Igun Street...

Igun Street…

Print Friendly, PDF & Email

By Jimoh Babatunde

As one enters the Igun street through the arched gateway with the inscription, “Home of Guild of Benin Bronze Casters: World Heritage Site”, one is assailed by popular Benin bronze works of the kings and queens and other notable royalties as well as other artistic motif on display at various shops. The art shops which also display non-bronze products such as wood carvings and paintings formed part of the bungalows that make up the well paved street of Igun famous for bronze making. Most houses on the street built with mud still standing tall and strong with rusty roofs, except with few new buildings, are on their own sights to behold. Igun-Eronmwon quarters popularly known, as Igun Street Benin City {listed as Cultural Heritage Site by UNESCO} is the home of the brass/bronze casting industries in Benin.

It constitutes one of the 31 guilds of the Oba of Benin, in the ancient Benin kingdom. The ancient guild is so secretive and exclusive that outsiders have found virtually impossible to penetrate in the hundreds of years it has existed. All members of the guild are related by a common ancestry and descended of Inneh Nigun, the custodian of the street and the bronze casters. Johnbull Ekunwe disclosed that there are about seven families who are members of the guild with the Ehanire and Inneh families as the heads. Other families according to Ekunwe who belongs to the Ehanire family are the Akenuwas and the Ossais among others. He said the secretiveness of the guild is to against infiltration by outsider. “Look at Igbesanmwan that was famous for wood carving, because they did not protect it from outsider, today it has become a work for every dick and harry. “ So we don’t allow people to work here. Though they may work outside like in schools, but our cast works differ from others because of the method we use.” The exact origin of bronze casting in Benin kingdom is hard to establish. What is very certain is that the art has been in practice from primordial reign of the Ogisos, the first royal dynasty without any break though with discernible chronological stages of development. This ancient craft passed from father to son, from generation to generation continually to this day. Eric Ogbemudia, the Secretary of the Benin Bronze Casters’ Guild, an HND holder in sculpture from The Federal Polytechnic, Auchi, once said that “There are speculations that it was brought from Sudan or Egypt. We are researching that now.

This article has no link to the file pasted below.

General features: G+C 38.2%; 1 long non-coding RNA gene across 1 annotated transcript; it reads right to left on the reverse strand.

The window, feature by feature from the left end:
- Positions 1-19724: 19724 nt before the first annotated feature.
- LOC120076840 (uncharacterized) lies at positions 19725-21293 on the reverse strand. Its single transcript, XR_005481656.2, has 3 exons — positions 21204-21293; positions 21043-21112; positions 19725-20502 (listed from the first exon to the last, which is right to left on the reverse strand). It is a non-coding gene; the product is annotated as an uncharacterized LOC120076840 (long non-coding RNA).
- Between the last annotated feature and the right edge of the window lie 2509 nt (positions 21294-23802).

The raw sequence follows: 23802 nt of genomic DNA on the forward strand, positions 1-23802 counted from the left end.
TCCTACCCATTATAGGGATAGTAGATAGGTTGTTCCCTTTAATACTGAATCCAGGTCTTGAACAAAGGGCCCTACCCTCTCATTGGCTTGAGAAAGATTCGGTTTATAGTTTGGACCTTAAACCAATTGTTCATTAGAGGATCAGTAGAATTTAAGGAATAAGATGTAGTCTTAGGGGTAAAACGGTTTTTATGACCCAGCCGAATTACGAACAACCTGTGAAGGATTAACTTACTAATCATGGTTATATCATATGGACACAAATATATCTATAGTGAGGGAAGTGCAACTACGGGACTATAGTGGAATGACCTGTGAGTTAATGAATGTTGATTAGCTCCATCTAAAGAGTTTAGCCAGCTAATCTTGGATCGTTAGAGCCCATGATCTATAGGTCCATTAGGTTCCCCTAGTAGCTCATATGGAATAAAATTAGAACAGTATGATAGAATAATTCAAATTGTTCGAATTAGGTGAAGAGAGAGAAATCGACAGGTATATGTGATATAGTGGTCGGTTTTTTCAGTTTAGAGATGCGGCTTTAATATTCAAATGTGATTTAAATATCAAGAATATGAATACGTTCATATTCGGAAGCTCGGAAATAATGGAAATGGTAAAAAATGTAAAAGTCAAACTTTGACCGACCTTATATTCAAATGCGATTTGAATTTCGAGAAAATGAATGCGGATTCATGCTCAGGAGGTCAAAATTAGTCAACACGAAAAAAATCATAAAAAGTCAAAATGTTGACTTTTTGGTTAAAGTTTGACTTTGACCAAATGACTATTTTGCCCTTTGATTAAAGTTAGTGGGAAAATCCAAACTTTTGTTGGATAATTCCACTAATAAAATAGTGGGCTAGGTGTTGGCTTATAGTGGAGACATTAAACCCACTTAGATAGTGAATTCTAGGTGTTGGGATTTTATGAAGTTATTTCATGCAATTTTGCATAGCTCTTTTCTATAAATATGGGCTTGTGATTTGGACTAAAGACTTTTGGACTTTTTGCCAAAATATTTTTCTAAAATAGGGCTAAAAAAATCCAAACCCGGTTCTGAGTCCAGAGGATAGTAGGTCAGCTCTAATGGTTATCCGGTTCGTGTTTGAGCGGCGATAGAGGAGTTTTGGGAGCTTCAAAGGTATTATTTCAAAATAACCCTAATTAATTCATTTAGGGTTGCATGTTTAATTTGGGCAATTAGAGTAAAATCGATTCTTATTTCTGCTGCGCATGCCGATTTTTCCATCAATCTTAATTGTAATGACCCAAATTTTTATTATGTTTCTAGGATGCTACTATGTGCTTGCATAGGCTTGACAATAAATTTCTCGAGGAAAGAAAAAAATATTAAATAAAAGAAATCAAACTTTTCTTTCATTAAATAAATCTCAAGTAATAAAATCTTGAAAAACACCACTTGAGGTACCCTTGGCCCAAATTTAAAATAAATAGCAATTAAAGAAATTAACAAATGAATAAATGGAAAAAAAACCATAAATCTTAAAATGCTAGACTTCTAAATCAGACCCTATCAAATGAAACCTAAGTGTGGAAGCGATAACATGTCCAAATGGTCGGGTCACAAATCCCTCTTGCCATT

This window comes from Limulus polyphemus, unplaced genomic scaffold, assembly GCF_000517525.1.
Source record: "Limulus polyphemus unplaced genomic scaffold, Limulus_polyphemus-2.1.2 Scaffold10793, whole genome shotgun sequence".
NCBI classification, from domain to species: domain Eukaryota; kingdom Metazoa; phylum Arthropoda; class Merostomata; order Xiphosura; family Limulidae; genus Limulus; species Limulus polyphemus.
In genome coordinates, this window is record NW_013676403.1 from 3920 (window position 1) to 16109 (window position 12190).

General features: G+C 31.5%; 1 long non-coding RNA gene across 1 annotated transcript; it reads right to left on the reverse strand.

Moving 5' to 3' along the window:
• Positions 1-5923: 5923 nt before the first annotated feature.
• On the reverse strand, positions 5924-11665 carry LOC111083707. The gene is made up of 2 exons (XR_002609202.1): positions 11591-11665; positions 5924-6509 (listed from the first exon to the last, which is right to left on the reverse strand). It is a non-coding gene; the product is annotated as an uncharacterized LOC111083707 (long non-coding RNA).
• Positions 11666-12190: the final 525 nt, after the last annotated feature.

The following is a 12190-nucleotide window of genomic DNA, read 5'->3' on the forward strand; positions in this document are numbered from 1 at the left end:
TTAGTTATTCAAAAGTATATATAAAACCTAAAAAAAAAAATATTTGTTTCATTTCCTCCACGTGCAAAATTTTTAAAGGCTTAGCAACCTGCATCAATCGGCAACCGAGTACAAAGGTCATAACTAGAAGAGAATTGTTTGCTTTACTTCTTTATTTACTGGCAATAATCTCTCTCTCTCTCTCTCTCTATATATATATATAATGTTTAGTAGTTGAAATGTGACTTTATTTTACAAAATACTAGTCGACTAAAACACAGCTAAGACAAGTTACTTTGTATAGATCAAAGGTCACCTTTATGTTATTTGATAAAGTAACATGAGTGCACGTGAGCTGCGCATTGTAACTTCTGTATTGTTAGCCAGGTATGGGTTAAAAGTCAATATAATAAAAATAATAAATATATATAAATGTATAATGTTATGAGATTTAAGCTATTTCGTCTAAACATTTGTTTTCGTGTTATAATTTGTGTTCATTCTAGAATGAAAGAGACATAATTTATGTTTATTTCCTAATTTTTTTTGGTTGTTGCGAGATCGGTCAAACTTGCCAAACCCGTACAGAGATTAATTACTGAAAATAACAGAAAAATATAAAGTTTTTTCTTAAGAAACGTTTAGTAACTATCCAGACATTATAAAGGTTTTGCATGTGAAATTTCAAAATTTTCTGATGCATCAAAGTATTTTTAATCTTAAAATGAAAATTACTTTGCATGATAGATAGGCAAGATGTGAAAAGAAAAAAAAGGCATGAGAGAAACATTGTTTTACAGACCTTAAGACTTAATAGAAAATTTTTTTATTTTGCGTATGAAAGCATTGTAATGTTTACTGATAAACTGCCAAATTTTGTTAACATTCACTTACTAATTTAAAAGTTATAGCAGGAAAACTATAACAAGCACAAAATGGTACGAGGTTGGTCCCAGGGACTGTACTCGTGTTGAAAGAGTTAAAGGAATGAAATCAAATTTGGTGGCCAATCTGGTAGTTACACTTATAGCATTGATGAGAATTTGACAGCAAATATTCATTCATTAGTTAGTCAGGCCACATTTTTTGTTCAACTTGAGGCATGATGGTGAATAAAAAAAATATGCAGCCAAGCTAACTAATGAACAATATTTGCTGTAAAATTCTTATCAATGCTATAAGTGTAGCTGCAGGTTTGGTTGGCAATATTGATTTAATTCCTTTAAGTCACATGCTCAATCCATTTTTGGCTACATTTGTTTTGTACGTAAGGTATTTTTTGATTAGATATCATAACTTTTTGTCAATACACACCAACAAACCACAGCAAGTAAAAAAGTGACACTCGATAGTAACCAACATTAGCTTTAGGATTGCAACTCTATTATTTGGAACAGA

Wordle: Igun Street
But there is the possibility that it could have been evolved in Benin here. There were many metal craft shops in Benin then. Metal workers made arrows, swords and daggers for warfare long before the Europeans came. In the process of metal smelting this particular metal could have been detected.” Scientifically, this is a great possibility. Bronze melts faster than iron. In between, iron stands suspended above bronze liquid – the only condition in which the heavy metal stands suspended on the surface of any liquid – thereby producing a distinct raw material for any creative metal worker. Just like Johnbull Ekunwa, Jeff Eholor grew up practicing without learning as they were both born into it, I have been here since I was born, my parents are from this area. What interest me in bronze carving is because I grew in it, saw my father doing it and did not learn it.” said Ekunwa. In traditional Benin; before the invasions, of Benin Empire, in 1897 by British forces.